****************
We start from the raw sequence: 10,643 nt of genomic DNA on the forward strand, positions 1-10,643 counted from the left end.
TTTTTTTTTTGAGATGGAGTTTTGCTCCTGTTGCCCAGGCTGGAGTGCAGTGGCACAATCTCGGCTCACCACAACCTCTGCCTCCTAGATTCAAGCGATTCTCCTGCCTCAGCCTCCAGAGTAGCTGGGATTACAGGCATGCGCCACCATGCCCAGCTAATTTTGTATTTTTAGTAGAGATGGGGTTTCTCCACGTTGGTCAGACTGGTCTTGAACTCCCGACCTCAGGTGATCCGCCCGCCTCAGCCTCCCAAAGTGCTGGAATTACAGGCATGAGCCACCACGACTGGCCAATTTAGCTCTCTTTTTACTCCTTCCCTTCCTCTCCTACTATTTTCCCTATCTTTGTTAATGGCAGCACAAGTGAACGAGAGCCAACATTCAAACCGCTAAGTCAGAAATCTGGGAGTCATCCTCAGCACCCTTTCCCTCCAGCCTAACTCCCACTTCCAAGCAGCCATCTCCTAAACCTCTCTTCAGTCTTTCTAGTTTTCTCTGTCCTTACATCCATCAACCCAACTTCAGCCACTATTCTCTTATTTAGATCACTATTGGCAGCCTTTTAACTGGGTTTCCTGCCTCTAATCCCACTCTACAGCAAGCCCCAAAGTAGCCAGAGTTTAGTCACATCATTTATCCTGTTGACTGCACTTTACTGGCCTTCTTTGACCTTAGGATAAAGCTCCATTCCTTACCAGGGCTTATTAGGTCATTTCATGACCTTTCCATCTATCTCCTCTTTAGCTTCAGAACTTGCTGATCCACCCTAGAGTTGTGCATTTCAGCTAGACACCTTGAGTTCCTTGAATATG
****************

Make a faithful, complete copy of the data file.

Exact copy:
We start from the raw sequence: 10,643 nt of genomic DNA on the forward strand, positions 1-10,643 counted from the left end.
TTTTTTTTTTGAGATGGAGTTTTGCTCCTGTTGCCCAGGCTGGAGTGCAGTGGCACAATCTCGGCTCACCACAACCTCTGCCTCCTAGATTCAAGCGATTCTCCTGCCTCAGCCTCCAGAGTAGCTGGGATTACAGGCATGCGCCACCATGCCCAGCTAATTTTGTATTTTTAGTAGAGATGGGGTTTCTCCACGTTGGTCAGACTGGTCTTGAACTCCCGACCTCAGGTGATCCGCCCGCCTCAGCCTCCCAAAGTGCTGGAATTACAGGCATGAGCCACCACGACTGGCCAATTTAGCTCTCTTTTTACTCCTTCCCTTCCTCTCCTACTATTTTCCCTATCTTTGTTAATGGCAGCACAAGTGAACGAGAGCCAACATTCAAACCGCTAAGTCAGAAATCTGGGAGTCATCCTCAGCACCCTTTCCCTCCAGCCTAACTCCCACTTCCAAGCAGCCATCTCCTAAACCTCTCTTCAGTCTTTCTAGTTTTCTCTGTCCTTACATCCATCAACCCAACTTCAGCCACTATTCTCTTATTTAGATCACTATTGGCAGCCTTTTAACTGGGTTTCCTGCCTCTAATCCCACTCTACAGCAAGCCCCAAAGTAGCCAGAGTTTAGTCACATCATTTATCCTGTTGACTGCACTTTACTGGCCTTCTTTGACCTTAGGATAAAGCTCCATTCCTTACCAGGGCTTATTAGGTCATTTCATGACCTTTCCATCTATCTCCTCTTTAGCTTCAGAACTTGCTGATCCACCCTAGAGTTGTGCATTTCAGCTAGACACCTTGAGTTCCTTGAATATG